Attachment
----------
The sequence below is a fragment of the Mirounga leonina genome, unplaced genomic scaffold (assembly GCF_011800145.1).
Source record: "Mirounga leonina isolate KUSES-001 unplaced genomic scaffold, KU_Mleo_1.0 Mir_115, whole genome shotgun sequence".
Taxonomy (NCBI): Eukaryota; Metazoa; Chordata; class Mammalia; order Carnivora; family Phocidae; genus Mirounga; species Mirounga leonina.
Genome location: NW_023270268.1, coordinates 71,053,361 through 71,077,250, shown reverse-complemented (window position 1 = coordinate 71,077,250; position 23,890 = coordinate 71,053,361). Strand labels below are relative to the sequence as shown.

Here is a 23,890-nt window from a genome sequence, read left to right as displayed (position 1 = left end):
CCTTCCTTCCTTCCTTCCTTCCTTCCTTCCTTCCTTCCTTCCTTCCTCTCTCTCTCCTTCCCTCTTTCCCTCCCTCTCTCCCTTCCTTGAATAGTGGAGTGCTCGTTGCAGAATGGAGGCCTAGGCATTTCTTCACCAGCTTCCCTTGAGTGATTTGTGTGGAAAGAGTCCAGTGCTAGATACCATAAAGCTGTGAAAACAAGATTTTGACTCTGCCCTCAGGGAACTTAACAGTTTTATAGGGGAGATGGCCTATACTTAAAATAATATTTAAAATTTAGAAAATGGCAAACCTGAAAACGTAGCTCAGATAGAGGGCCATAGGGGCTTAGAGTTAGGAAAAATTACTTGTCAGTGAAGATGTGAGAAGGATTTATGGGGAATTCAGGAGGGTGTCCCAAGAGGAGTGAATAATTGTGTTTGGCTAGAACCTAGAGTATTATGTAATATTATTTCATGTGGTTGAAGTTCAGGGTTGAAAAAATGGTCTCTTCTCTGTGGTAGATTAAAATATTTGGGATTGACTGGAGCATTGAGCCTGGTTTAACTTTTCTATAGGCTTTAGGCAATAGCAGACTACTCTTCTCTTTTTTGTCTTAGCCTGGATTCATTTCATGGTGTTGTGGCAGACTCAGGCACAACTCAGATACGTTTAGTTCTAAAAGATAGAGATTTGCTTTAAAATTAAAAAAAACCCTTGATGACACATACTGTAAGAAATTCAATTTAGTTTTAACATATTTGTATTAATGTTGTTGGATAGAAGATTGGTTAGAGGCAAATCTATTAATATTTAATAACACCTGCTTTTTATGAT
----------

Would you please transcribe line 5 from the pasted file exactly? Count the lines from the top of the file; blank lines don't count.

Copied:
Here is a 23,890-nt window from a genome sequence, read left to right as displayed (position 1 = left end):